In the course of the Times Magazine‘s LGF-vs-Atlas Shrugged piece comes this excellent observation:
Regardless of whether Johnson’s view of Vlaams Belang is correct, it is notable that the party is defined for him entirely by the trail it has left on the Internet. This isn’t necessarily unfair — a speech, say, given by Dewinter isn’t any more or less valuable as evidence of his political positions depending on whether you read it (or watch it) on a screen or listen to it in a crowd — but it does have a certain flattening effect in terms of time: that hypothetical speech exists on the Internet in exactly the same way whether it was delivered in 2007 or 1997. The speaker will never put it behind him. (Just as Johnson, despite his very reasonable contention that he later changed his mind, will never be allowed to consign to the past a blog post he wrote in 2004 criticizing that judicial condemnation of Vlaams Belang as “a victory for European Islamic supremacist groups.”) It may be difficult to travel to Belgium and build the case that Filip Dewinter is not just a hateful character but an actual Nazi (and thus that those who can be linked to him are Nazi sympathizers), but sitting at your keyboard, there is no trick to it at all. Not only can the past never really be erased; it co-exists, in cyberspace, with the present, and an important type of context is destroyed. This is one reason that intellectual inflexibility has become such a hallmark of modern political discourse, and why, so often, no distinction is recognized between hypocrisy and changing your mind.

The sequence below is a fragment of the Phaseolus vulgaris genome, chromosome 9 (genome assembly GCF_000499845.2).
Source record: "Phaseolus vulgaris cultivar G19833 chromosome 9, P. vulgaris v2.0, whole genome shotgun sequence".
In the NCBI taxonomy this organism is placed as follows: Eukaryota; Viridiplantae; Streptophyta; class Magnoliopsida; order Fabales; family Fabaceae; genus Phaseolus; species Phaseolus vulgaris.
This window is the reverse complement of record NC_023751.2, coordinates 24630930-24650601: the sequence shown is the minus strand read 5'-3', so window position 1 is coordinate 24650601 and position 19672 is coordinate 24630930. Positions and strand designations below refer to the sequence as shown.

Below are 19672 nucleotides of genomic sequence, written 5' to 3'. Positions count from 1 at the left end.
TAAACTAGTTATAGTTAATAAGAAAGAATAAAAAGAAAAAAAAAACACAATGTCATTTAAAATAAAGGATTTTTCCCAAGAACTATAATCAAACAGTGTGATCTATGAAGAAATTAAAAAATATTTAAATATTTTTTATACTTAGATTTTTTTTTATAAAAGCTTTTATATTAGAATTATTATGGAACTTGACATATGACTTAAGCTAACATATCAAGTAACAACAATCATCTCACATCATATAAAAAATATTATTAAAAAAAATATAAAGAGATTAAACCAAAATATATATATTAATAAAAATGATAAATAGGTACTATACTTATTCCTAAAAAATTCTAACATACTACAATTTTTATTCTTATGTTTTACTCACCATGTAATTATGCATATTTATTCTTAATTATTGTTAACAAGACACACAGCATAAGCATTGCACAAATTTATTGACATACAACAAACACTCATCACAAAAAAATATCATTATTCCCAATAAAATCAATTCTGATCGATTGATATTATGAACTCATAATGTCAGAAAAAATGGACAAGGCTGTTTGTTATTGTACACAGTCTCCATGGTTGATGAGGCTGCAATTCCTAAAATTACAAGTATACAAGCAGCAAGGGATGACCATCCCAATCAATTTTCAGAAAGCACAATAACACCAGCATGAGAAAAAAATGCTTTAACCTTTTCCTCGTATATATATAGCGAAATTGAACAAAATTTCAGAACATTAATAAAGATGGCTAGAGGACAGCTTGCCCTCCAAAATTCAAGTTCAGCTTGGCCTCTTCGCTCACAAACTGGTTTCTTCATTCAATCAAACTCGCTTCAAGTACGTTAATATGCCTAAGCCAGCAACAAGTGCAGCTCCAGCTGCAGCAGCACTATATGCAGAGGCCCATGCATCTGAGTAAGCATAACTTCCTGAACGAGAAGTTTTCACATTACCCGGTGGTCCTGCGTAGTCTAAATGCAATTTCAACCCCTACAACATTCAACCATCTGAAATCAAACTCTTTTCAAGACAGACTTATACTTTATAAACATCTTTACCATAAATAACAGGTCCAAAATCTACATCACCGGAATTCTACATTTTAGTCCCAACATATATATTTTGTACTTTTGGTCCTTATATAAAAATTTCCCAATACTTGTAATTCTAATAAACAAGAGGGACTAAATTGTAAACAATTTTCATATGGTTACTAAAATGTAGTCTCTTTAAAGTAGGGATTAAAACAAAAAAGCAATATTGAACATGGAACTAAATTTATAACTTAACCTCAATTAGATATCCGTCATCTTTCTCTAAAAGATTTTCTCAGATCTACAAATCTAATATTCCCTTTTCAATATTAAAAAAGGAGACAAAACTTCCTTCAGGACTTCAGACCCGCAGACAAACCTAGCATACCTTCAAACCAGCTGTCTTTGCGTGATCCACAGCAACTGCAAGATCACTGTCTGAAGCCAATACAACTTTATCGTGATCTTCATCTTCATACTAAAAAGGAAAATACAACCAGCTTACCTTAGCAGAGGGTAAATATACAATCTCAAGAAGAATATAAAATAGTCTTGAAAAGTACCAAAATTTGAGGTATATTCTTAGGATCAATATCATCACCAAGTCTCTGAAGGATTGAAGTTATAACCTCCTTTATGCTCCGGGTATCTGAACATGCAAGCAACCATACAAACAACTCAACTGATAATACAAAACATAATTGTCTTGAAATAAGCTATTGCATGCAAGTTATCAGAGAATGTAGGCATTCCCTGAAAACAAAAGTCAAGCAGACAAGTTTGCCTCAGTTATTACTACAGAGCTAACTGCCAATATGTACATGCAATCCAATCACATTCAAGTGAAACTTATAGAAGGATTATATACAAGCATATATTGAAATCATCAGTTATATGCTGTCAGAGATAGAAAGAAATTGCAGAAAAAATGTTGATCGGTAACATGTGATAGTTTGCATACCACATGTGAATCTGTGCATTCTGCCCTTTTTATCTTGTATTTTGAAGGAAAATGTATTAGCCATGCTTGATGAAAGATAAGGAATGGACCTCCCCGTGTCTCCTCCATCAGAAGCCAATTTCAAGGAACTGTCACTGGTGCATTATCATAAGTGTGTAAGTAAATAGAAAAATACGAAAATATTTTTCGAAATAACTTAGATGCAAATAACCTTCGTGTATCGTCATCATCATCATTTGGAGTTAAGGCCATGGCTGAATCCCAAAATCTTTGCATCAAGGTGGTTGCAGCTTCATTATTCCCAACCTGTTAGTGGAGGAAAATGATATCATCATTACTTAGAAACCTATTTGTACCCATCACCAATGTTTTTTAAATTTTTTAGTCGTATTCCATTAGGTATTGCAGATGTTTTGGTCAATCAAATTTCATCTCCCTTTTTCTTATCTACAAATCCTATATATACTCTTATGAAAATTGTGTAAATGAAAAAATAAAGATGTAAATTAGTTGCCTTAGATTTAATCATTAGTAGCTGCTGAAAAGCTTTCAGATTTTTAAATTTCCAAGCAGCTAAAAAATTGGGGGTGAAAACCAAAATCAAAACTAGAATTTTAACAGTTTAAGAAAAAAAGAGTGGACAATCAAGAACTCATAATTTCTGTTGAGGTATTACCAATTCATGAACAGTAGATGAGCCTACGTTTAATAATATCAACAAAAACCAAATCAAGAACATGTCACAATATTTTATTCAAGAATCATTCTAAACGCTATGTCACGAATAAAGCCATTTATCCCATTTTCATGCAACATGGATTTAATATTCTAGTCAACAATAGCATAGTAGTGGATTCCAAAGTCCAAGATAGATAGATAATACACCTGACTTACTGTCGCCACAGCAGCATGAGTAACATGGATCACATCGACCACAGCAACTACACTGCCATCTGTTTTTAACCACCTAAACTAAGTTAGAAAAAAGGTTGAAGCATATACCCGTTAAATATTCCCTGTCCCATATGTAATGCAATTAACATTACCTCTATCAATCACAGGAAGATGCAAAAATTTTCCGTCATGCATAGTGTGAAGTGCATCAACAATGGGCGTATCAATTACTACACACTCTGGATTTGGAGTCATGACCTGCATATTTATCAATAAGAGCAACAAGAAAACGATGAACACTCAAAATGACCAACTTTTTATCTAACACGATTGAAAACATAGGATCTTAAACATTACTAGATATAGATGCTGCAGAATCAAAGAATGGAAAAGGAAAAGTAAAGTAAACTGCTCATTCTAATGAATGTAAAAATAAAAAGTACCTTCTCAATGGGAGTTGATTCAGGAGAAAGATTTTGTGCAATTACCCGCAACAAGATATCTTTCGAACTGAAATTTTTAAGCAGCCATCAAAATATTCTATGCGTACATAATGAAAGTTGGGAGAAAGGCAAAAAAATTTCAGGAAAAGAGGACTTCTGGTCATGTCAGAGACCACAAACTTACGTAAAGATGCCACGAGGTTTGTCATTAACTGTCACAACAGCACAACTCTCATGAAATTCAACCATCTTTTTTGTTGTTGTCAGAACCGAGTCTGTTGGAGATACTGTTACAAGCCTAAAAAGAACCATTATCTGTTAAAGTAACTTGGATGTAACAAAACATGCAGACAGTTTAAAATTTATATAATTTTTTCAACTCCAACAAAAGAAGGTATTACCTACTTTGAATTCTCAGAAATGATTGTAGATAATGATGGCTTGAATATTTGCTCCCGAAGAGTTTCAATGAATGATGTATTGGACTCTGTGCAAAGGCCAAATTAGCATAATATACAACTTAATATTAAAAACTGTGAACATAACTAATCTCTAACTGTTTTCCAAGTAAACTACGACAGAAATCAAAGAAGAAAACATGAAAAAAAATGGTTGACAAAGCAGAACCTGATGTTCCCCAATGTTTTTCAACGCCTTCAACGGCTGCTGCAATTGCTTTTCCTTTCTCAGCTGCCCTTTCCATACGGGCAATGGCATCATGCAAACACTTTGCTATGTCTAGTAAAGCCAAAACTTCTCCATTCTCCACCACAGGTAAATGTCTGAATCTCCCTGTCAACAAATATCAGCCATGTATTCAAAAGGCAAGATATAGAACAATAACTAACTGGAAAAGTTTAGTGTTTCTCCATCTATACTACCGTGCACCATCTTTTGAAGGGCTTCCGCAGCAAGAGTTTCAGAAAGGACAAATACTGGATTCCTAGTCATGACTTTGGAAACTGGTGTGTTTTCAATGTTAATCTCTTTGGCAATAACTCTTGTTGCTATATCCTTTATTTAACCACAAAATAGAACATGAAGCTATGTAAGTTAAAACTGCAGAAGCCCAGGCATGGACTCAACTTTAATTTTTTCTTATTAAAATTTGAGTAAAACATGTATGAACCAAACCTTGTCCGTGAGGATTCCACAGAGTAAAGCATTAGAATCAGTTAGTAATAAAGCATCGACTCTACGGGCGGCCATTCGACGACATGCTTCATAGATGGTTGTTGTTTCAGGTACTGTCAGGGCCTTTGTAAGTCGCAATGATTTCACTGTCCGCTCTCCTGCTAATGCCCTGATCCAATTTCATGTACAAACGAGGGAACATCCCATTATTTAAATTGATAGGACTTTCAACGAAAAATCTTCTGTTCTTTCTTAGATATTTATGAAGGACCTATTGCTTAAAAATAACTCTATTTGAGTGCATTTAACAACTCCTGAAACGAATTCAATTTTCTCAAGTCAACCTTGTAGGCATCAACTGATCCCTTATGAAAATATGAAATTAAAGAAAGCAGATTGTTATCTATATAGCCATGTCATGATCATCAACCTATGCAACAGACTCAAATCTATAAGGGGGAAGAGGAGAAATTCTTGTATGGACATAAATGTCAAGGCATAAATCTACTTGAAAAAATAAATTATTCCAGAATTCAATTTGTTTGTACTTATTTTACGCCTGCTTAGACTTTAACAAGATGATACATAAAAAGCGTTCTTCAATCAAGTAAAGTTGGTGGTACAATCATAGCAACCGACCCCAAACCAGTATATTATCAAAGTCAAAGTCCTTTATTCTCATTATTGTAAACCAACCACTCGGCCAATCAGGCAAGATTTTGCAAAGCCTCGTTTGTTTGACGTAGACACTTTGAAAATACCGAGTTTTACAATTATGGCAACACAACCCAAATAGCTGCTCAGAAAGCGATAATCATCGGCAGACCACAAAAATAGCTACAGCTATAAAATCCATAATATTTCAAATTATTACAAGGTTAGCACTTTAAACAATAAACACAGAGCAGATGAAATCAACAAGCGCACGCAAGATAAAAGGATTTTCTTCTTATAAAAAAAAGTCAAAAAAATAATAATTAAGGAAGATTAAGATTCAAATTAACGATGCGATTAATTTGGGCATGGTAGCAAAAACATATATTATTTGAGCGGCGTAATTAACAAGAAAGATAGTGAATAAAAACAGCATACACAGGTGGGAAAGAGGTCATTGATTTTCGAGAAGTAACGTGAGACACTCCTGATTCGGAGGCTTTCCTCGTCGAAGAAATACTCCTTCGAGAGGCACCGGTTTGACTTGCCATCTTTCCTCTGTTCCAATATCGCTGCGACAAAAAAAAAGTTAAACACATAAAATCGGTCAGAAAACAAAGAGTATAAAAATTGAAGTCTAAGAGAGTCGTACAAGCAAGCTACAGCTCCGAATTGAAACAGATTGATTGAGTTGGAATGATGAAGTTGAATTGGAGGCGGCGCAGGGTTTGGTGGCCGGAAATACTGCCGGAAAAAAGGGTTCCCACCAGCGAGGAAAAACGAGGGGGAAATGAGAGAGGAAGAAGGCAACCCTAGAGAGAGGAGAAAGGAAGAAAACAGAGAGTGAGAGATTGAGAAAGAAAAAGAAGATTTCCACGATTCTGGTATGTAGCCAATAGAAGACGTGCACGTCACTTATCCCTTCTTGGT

I neither know nor care about the specific dispute being discussed, but that’s really insightful. And it derives from such a positive contribution to discourse and history: an accessible, (fairly) comprehensive preservation of the record. None of us can ever absorb, process and remember the sheer volume of information that even the worst search engine algorithm can acquire in instants.
That’s why those of us who write on the internet have to be hyper-aware of what we’ve said in the past, an ever-pressing challenge as we age. (I have a really terrible memory and always have.) Tagging helps. But if we change our minds or evolve our perspective about certain things, we need to acknowledge it as it happens. Otherwise it looks to a reader — fairly! — like the sort of hypocrisy Times writer Jonathan Dee describes.
In fact, let’s raise the stakes. If you read Post X, a reasonable reaction is, “Hmm, I wonder what else this writer has produced about the subject.” And then, googling backward from the date of the post (or even forward, I suppose), a reader can rather naturally inspect associated posts through the prism of both the tone and substance of the first one s/he encountered, recontextualizing the actual historical record from the point of encounter of Post X. That method of reading privileges consistency over evolution of thought, particularly if a reader disagrees with what s/he encounters.
I remember telling someone years ago that anyone who read my old blog Iraq’d consistently could see my perspective on Iraq changing in real time during the 16 months I wrote the blog. But that was a dumb thing to think! Not even my mother could have read that blog consistently. I should have thought about how the blog looked to an occasional reader. That’s what I try to do now.